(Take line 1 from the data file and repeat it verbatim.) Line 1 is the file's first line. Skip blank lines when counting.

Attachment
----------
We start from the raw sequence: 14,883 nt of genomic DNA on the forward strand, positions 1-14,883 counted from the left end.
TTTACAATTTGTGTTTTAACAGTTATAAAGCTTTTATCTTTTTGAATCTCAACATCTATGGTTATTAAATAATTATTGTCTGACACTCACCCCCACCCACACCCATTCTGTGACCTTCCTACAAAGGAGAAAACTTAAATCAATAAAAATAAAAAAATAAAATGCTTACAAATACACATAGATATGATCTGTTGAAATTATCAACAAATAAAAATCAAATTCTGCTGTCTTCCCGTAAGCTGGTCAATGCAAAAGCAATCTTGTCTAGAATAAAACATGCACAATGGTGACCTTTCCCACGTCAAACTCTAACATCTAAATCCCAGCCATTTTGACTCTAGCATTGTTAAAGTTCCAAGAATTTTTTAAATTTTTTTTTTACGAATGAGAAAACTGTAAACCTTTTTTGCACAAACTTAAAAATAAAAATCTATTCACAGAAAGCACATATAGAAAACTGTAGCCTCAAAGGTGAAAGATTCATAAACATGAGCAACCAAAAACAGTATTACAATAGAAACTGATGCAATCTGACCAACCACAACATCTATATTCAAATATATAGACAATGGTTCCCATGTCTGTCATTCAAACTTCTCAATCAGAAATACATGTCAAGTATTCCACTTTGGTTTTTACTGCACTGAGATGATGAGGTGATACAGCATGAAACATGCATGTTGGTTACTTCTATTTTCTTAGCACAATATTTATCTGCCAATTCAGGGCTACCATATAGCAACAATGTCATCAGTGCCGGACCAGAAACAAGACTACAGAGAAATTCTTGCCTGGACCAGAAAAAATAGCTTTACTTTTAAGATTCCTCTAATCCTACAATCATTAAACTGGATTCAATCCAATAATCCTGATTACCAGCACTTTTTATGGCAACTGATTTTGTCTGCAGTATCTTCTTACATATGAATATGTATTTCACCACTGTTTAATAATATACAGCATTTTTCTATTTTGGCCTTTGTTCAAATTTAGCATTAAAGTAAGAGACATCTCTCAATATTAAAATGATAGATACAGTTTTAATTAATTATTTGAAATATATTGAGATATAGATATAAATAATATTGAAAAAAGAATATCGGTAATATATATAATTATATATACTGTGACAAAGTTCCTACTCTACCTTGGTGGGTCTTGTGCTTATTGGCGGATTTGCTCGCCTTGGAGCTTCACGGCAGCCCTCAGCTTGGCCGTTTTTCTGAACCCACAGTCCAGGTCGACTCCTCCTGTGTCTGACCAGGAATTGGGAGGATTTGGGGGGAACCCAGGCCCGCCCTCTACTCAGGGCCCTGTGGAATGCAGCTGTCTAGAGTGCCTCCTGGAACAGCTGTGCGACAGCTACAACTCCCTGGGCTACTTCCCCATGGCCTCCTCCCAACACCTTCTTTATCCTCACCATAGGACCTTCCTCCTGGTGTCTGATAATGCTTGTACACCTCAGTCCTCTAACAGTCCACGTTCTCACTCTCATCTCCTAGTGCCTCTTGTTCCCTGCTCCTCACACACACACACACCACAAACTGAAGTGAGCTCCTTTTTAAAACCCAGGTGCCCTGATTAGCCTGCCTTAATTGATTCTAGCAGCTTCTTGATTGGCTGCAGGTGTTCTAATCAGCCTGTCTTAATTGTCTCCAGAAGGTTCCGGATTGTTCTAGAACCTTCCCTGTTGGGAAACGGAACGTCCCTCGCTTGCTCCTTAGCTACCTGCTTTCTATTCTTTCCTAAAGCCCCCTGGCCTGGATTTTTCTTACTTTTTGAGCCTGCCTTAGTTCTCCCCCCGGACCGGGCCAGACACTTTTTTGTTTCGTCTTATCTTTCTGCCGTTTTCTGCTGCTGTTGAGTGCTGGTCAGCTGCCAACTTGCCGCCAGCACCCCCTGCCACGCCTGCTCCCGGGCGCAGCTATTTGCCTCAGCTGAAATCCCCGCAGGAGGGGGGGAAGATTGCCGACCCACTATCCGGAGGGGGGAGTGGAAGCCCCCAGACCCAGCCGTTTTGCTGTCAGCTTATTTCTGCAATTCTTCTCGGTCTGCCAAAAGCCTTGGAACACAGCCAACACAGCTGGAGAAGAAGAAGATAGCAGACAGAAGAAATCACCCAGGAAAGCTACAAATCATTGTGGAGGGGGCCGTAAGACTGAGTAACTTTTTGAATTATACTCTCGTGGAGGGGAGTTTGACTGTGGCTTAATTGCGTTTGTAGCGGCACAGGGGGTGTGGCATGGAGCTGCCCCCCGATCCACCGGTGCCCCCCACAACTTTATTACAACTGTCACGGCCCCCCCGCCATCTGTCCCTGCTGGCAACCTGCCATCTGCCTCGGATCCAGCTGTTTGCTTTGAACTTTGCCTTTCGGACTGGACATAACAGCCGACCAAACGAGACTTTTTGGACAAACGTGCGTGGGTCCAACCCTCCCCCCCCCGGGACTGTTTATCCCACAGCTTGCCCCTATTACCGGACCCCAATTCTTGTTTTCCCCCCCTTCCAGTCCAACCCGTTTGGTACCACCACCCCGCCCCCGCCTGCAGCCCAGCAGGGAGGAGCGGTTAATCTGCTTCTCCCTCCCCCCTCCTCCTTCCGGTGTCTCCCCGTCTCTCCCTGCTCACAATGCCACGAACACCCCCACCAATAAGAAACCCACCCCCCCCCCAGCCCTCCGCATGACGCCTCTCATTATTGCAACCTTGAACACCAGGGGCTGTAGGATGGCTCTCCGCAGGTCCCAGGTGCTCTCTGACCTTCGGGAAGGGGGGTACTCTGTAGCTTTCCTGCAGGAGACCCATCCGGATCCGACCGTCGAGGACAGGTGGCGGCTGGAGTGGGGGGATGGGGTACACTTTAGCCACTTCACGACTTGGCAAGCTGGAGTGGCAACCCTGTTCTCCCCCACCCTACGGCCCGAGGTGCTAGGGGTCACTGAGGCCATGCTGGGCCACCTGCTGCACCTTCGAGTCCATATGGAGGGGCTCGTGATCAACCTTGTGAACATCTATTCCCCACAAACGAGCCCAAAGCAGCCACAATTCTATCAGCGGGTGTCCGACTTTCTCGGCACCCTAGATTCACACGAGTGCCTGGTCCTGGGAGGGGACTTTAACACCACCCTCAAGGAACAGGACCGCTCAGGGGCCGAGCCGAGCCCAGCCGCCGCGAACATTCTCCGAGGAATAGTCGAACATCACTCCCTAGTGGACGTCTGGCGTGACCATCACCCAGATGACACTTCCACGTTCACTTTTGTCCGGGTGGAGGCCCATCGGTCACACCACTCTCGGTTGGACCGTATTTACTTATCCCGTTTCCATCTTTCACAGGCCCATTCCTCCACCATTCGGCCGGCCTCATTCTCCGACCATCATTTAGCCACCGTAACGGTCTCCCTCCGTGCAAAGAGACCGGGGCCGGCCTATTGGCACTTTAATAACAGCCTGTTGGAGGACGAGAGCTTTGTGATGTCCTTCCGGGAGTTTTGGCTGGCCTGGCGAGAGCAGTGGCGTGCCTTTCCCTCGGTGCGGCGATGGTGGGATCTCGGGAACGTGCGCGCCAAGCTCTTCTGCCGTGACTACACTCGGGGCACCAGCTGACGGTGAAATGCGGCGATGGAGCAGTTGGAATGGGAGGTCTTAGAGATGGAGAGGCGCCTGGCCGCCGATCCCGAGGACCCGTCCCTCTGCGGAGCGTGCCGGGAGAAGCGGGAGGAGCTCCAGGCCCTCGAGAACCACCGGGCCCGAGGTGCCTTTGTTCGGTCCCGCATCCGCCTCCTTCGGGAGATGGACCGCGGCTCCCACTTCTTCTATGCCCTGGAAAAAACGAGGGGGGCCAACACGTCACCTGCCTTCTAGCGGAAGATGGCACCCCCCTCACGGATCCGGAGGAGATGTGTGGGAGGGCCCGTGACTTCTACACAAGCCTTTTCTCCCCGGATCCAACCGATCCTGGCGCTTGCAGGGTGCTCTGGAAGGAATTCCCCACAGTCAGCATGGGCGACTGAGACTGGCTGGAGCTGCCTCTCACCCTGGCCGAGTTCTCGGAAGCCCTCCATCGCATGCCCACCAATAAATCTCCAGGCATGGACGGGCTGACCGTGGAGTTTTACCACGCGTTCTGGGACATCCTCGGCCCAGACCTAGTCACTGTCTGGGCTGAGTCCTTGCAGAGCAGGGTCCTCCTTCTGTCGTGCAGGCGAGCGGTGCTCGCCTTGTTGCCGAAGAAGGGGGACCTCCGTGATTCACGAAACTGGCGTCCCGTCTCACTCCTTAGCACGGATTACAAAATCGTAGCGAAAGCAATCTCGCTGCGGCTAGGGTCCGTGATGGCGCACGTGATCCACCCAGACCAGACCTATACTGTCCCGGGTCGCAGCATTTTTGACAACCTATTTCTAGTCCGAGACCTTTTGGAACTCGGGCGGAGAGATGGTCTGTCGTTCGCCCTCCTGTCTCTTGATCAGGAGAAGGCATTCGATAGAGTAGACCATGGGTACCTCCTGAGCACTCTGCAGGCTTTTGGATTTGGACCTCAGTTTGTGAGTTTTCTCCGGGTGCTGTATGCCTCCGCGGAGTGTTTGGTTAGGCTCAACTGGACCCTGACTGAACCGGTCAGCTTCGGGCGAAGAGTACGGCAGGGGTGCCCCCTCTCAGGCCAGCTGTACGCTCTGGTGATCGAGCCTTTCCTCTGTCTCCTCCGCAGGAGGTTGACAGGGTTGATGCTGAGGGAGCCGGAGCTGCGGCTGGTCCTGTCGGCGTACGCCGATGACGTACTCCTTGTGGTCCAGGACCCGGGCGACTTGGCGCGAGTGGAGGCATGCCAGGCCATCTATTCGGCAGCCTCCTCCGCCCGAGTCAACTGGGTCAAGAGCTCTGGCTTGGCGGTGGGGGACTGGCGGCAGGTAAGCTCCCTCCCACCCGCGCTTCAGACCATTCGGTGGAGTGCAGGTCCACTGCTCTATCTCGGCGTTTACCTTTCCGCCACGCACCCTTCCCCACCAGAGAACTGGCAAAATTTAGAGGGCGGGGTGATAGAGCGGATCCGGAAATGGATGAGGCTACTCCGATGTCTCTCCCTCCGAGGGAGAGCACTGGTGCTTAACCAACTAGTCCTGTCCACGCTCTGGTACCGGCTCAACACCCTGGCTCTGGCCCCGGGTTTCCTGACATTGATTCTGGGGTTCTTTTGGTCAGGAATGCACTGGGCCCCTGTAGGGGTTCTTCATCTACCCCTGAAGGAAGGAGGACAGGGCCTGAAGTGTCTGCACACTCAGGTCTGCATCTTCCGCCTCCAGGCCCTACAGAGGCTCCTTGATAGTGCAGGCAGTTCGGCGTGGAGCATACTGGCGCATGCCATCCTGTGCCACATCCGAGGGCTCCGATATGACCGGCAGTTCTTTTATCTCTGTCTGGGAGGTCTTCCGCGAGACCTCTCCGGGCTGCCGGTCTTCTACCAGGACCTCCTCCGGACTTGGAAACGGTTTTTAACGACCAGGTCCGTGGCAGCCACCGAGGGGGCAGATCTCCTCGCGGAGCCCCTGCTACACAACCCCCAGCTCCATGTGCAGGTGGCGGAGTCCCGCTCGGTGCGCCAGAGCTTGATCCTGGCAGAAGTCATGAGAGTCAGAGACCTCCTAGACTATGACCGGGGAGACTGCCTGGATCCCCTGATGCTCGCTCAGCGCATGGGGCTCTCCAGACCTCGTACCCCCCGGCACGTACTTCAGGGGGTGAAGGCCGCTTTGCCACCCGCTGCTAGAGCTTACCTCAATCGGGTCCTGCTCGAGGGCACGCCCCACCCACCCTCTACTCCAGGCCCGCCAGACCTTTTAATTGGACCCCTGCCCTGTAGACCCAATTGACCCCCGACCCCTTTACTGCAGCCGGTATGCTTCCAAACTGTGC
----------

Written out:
We start from the raw sequence: 14,883 nt of genomic DNA on the forward strand, positions 1-14,883 counted from the left end.